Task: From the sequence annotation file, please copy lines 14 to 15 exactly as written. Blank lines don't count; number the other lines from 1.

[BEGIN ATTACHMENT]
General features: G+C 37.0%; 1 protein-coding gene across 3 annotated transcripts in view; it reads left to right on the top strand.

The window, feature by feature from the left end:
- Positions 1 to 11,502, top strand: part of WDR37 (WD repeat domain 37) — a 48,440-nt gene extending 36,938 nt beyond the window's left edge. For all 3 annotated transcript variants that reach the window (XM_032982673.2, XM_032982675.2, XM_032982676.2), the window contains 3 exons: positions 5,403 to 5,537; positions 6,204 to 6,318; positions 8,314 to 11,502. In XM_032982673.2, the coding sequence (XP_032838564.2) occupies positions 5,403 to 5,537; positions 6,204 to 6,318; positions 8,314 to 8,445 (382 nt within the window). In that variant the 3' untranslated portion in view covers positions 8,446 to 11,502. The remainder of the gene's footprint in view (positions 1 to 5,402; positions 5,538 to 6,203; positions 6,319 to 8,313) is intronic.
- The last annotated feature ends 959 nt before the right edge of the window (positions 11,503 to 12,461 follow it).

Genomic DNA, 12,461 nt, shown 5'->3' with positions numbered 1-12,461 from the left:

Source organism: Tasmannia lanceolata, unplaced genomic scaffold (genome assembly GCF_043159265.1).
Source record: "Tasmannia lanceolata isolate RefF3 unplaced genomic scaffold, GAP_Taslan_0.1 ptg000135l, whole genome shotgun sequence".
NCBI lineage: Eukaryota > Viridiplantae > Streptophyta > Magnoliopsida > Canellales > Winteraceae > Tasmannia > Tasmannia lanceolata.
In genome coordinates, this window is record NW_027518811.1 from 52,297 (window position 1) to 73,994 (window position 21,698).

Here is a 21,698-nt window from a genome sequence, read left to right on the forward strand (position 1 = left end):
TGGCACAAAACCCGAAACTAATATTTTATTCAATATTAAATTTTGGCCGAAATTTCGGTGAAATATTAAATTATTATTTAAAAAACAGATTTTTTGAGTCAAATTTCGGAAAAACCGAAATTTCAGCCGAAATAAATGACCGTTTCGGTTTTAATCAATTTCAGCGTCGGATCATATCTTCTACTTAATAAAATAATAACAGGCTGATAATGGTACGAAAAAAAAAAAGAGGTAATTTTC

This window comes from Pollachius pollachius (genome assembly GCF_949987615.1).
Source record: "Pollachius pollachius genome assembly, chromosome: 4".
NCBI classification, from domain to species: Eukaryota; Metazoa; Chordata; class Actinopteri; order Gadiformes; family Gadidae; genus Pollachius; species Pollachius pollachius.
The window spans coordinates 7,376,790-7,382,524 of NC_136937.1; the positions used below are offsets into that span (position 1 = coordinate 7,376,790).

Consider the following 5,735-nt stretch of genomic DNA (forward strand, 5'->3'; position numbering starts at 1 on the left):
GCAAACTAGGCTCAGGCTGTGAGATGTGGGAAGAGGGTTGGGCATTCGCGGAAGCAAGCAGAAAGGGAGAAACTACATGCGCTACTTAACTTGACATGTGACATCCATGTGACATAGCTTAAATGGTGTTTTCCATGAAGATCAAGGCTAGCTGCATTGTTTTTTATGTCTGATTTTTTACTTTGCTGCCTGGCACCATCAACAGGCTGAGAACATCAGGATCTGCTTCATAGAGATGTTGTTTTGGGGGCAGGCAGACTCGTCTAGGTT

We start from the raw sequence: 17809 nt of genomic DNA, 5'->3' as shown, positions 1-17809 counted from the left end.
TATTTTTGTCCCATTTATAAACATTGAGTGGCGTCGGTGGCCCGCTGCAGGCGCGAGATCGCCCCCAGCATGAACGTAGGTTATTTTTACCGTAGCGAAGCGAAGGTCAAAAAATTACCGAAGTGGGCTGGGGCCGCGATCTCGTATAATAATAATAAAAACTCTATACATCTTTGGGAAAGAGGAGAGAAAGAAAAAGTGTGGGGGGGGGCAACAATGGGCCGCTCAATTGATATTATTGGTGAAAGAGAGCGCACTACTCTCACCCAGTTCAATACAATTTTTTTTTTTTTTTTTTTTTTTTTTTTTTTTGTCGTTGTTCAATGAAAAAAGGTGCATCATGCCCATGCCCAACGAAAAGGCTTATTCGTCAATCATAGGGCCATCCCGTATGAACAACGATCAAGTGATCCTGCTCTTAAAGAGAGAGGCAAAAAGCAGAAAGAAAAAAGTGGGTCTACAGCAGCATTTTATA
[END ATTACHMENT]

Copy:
NCBI classification, from domain to species: Eukaryota; Metazoa; Chordata; class Actinopteri; order Gadiformes; family Gadidae; genus Pollachius; species Pollachius pollachius.
The window spans coordinates 7,376,790-7,382,524 of NC_136937.1; the positions used below are offsets into that span (position 1 = coordinate 7,376,790).